BEA220 – Intermediate Macroeconomics
Lecturer: Dr Jui Saprungrueng
The aim of this report is to identify the meaning of “Quantitative Easing” and why it was adopted by central banks during the recent financial crisis. It will also try to identify what central banks were trying to achieve by using Quantitative Easing and how they planned to achieve that. The report will look at other financial crisis’ where Quantitative Easing was adopted and whether it was successful. Finally it will look at the risk involved with Quantitative Easing.
What is it?
The definition of Quantitative Easing varies among countries however the principals behind it are very much the same. When referring to the Bank of England’s monetary policy, economist Joe Ganley describes Quantitative Easing as the purchasing of financial assets by the reserve bank through the creation of new money. The money is created electronically and placed into accounts held by commercial banks. The injection of money is used when interest rates are close to zero in an attempted to increase spending and therefore increase inflation to the target rate of 2-3% (Ganley 2010). Japanese economists (Fujiki, Okina, & Shiratsuka) define Quantitative Easing as the purchasing of long-term government bonds and the implementation of a policy to increases bank reserves held with the central bank (Konstantinos & Werner 2010).The bank of Canada describes it as the purchase by a central bank of financial assets through the creation of central bank reserves. The price of purchased assets increase and the yield on the asset falls, resulting in an expansion of reserves available to commercial banks. This encourages banks to increase their supply of credit to businesses and households (Bank of Canada 2009).
Why did Central Banks use it during Global Financial Crisis?
The reason central banks used Quantitative Easing throughout the Global Financial Crisis (GFC) was to close the gap between nominal demand and potential supply in the economy. Demand had fallen steeply as global demand had contracted and domestic consumers tightened their belts (Ellis 2009). The usual monetary response to deal with a recessionary gap in the economy is too lower interest rates. This is what the Monetary Policy Committee from the Bank of England decided to implement. In a five month period they dropped the official bank rate from 5 per cent to 0.5 per cent in order to keep inflation from falling below the target rate of 2 per cent. The Monetary Policy Committee decided that the interest rate could not be lower than 0.5 per cent (Ganley 2010). C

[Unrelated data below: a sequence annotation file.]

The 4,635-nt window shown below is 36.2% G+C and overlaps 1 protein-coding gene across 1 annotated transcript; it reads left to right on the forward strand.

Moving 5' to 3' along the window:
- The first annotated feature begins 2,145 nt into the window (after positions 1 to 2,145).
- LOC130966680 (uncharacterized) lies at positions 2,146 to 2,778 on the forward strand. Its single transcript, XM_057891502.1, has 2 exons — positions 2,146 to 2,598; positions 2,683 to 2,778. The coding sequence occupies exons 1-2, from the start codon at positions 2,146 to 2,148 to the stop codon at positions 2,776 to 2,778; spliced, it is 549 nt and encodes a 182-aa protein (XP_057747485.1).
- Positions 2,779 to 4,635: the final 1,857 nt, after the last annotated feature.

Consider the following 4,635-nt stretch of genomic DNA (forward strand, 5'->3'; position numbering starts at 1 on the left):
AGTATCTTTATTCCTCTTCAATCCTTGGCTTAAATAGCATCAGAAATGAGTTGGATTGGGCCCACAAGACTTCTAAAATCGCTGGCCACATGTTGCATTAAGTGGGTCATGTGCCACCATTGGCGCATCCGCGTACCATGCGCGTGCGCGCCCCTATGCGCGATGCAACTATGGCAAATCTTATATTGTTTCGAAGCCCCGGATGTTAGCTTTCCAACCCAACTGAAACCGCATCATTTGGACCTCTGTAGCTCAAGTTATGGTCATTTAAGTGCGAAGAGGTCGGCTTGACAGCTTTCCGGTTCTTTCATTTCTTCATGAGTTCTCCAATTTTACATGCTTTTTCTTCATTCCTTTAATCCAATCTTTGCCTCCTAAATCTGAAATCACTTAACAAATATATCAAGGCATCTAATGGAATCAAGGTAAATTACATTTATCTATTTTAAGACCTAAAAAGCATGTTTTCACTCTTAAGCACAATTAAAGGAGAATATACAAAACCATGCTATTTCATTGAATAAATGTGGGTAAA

The Philips Curve in figure 1 shows the decrease in inflation due to the economy entering an economic crisis. A recessionary gap was created as short run out (Y) is below potential output (0) leading to a decrease in the level of inflation from point A to point B. The IS-MP curve (figure 2) shows the economy in steady state at point A. When there is the economic downturn consumers decrease investment and increase saving due to consumer uncertainty, moving the IS curve to IS’ creating a recessionary gap at point B. The central bank implements monetary policy by reducing the nominal interest rate to 0.5%. This moves the MP curve down to MP’. However at point C short run output is still below potential output and interest rates cannot be reduced anymore. There are many reasons why central banks can not reduce interest rates to zero. One of them being that it can seriously damage the money market infrastructure. This is because if banks can borrow money from the central bank at no cost, then there is no incentive for banks to borrow or lend from one another. This poses a problem when the central bank wants to raise interest rate as it...
References: Konstantinos, V & Werner, A 2010, New Evidence on the Effectiveness of ‘Quantitative Easing’ in Japan, Centre for Banking, Finance and Sustainable Development, 2010.
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